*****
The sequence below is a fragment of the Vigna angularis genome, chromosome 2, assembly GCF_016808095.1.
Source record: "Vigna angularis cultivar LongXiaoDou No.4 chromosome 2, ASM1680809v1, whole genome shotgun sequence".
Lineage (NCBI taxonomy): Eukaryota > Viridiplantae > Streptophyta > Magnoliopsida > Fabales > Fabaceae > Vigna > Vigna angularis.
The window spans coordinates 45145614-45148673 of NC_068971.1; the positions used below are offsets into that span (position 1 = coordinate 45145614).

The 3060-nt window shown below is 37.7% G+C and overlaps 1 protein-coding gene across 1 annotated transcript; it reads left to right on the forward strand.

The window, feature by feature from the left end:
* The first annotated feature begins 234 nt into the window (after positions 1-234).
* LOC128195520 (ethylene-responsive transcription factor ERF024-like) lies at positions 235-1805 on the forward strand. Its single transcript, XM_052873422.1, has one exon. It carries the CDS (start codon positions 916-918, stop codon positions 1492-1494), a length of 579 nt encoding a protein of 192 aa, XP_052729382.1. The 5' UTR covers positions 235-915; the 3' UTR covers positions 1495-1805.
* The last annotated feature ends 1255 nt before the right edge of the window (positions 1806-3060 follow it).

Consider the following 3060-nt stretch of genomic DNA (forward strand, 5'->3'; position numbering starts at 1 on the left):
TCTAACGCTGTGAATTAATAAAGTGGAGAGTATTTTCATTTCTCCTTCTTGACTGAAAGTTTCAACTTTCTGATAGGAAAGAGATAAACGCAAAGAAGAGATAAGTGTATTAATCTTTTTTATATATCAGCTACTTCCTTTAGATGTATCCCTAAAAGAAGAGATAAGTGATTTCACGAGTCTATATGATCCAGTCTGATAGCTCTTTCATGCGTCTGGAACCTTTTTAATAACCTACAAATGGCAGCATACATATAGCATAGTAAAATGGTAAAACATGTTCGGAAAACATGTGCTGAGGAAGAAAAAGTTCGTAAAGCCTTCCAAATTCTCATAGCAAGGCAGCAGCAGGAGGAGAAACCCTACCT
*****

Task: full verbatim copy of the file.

The sequence below is a fragment of the Vigna angularis genome, chromosome 2, assembly GCF_016808095.1.
Source record: "Vigna angularis cultivar LongXiaoDou No.4 chromosome 2, ASM1680809v1, whole genome shotgun sequence".
Lineage (NCBI taxonomy): Eukaryota > Viridiplantae > Streptophyta > Magnoliopsida > Fabales > Fabaceae > Vigna > Vigna angularis.
The window spans coordinates 45145614-45148673 of NC_068971.1; the positions used below are offsets into that span (position 1 = coordinate 45145614).

The 3060-nt window shown below is 37.7% G+C and overlaps 1 protein-coding gene across 1 annotated transcript; it reads left to right on the forward strand.

The window, feature by feature from the left end:
* The first annotated feature begins 234 nt into the window (after positions 1-234).
* LOC128195520 (ethylene-responsive transcription factor ERF024-like) lies at positions 235-1805 on the forward strand. Its single transcript, XM_052873422.1, has one exon. It carries the CDS (start codon positions 916-918, stop codon positions 1492-1494), a length of 579 nt encoding a protein of 192 aa, XP_052729382.1. The 5' UTR covers positions 235-915; the 3' UTR covers positions 1495-1805.
* The last annotated feature ends 1255 nt before the right edge of the window (positions 1806-3060 follow it).

Consider the following 3060-nt stretch of genomic DNA (forward strand, 5'->3'; position numbering starts at 1 on the left):
TCTAACGCTGTGAATTAATAAAGTGGAGAGTATTTTCATTTCTCCTTCTTGACTGAAAGTTTCAACTTTCTGATAGGAAAGAGATAAACGCAAAGAAGAGATAAGTGTATTAATCTTTTTTATATATCAGCTACTTCCTTTAGATGTATCCCTAAAAGAAGAGATAAGTGATTTCACGAGTCTATATGATCCAGTCTGATAGCTCTTTCATGCGTCTGGAACCTTTTTAATAACCTACAAATGGCAGCATACATATAGCATAGTAAAATGGTAAAACATGTTCGGAAAACATGTGCTGAGGAAGAAAAAGTTCGTAAAGCCTTCCAAATTCTCATAGCAAGGCAGCAGCAGGAGGAGAAACCCTACCT